Let’s face it. We’ve all been indoctrinated into the diet zeitgeist of our time, whether we want to admit it or not. That’s why I sat down this week with Kara Loewentheil, J.D. Master Certified Coach, to talk about diet brain. Kara specializes in teaching women how to “unfuck their brains,” and I asked her to walk me through how women can take this process and apply it to their relationship with their body.
The diet myth is everywhere. You can’t even sit at the dentist’s office without being inundated with ads for things that are going to flatten, tone, trim, whittle, shred, or otherwise mutilate your body into a shape others might find more acceptable. And even if you’ve entered into diet thinking in a freely-chosen way, to “get healthy,” odds are you’ve absorbed some really toxic ideas along the way.
“Health is not available to everyone in the same way. The lie of the beauty industry, and the diet industry, and now some of the ‘health’ industry, is that perfect health is available to everyone if they act the same way, and usually, if they buy a certain product,” says Kara.
Your diet brain is taking in all the marketing messages around you and convincing you that you are not enough, that you and your body don’t measure up, and that the way to get there is by buying into another diet or “health” plan, program, pill, potion, or product. But in truth, you’ve got to work with the body that you have, and also the way that body is hard-wired.
“The actions you take have some impact. But so do genetics, and epigenetics, and environment, and trauma, and your family’s origins. There’s so many factors, but we’re discouraged from doing the one thing that does work, which is tuning into our own bodies for guidance. You’re the expert in your own body, and really getting to know it and how it feels is the only thing you can be sure of,” Kara says.
The problem with diet brain is that it’s actually preventing you from making the choices that might benefit your body, and your physical health, the most. Because all your choices are being run through the, “If I just lose 10 more pounds” filter, you can’t really tap into what’s going on in your body.
The good news is that it’s totally within your ability to unfuck your diet brain and begin to take better care of yourself.
1. Let Go Of On / Off Thinking About Dieting
One of the most insidious and destructive thought patterns of the diet brain is “on-the-wagon / off-the-wagon,” or, “on-again / off-again” thinking.
“Your body’s not a wagon, and it’s there the whole time,” Kara says. “Whatever you’re doing to your body in that meantime, ‘off-the-wagon,’ your body is absorbing and processing all of that.”
On/off the wagon is a false binary that allows us to disassociate from our bodies and causes us to do harm to ourselves, or punish ourselves, through the choices we’re making.
“We’ve all been in that place when we’re ‘off-the-wagon,’ where we’re basically punishing ourselves with food,” says Kara. “Eating cake you enjoy is a great way to spend your time. Eating cake you don’t enjoy because you’re punishing yourself for being off-the-wagon and using cake to do it? Not as much fun.”
Instead of being caught in the false binary of on-again / off-again, think of yourself as always loving your body. Or at least, always accepting that it’s there and it is absorbing the consequences of your decisions. Whether that’s through eating cake, going for a run, or not doing those things.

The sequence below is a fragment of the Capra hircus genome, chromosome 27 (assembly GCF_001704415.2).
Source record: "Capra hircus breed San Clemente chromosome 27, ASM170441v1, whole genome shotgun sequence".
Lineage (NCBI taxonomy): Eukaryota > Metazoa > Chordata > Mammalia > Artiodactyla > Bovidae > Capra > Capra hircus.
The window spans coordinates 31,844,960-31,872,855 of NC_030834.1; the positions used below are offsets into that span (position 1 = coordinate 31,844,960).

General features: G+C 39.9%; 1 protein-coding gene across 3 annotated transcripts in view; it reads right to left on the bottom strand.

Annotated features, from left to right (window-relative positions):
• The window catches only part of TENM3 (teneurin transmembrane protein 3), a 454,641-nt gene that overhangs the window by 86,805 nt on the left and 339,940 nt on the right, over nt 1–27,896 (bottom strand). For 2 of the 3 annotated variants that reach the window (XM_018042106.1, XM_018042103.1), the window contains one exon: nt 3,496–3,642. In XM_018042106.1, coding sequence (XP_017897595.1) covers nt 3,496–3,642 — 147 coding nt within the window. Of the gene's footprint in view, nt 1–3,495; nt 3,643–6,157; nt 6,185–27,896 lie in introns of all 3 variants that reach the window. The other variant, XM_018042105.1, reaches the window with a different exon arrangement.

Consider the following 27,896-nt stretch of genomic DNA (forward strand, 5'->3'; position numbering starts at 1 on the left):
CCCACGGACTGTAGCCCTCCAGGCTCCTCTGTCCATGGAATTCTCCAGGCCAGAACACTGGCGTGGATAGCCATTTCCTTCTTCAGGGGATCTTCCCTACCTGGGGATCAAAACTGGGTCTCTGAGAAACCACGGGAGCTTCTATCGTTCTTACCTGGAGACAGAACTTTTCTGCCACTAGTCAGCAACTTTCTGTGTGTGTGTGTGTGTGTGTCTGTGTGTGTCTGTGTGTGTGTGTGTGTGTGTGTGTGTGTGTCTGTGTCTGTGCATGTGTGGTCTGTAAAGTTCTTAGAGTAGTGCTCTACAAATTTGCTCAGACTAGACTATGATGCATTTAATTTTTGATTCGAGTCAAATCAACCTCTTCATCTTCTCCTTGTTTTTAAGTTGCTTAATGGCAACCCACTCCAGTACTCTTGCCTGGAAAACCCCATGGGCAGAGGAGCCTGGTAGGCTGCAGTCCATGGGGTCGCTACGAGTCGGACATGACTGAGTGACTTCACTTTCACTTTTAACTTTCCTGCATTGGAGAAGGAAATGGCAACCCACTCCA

2. Stop Pathologizing the Idea of “Health”
“All of the value judgements and moral inferences that we used to apply to dieting are now applied to the concept of ‘health,’” says Kara. “Health is not a moral obligation. You don’t owe it to anyone, or society, to be at a particular standard of health.”
Kara cited the work of Isabel Foxen Duke as being one of the places where she began to identify this phenomenon.
“‘Health-ism’ or ‘Nutrition-ism’ has been called our most prominent ‘new religion,’ as people convert to different sects in droves—committing fervently to X, Y or Z dietary path of choice—and truly believing that ‘this way of eating’ will save them,” Isabel has written.
“We’re all trying to avoid death by eating the exact right ratio of carbs. It doesn’t matter how often you’re eating keto. You’re still going to die,” says Kara. “I’m not saying that nutritionally, there’s no difference between Fritos and kale. But the moralizing that goes along with it makes it impossible to actually eat for health, or to have any reasonable personal concept of health.”
Releasing yourself from the moral implications of your food choices, or overall wellness choices, will help you unwind the mental drama you’re experiencing about those choices, and focus more on actual well-being.
3. Listen To Your Own Damn Body
If you do nothing else, do this one thing, Kara recommends.
“Pay attention to how you feel, and ask yourself what you’re feeling,” says Kara. “Just notice it by asking, ‘What does this feel like in my body, and what is the thought in my head?’ Just paying attention to that underlying thought, and the feeling that you’re having, and bringing awareness to them by jotting them down on a piece of paper, is a huge first step.”
Once you develop this awareness, you can use mantras to rewire your thinking, by choosing a thought you can really believe to counteract the negative thoughts you’re having. Your body will always tell you if you’re on the right track by reacting to your thoughts with physical feelings.
For example, if you’re experiencing a lot of mental drama around your food choices being “right” or “wrong,” Kara suggests the mantra: “What I choose for lunch is not a reflection of my moral status as a human being.”
It sounds extreme–but many of us with diet brain really do feel that our moral status is tied to our choice of lunch in some way, without realizing it!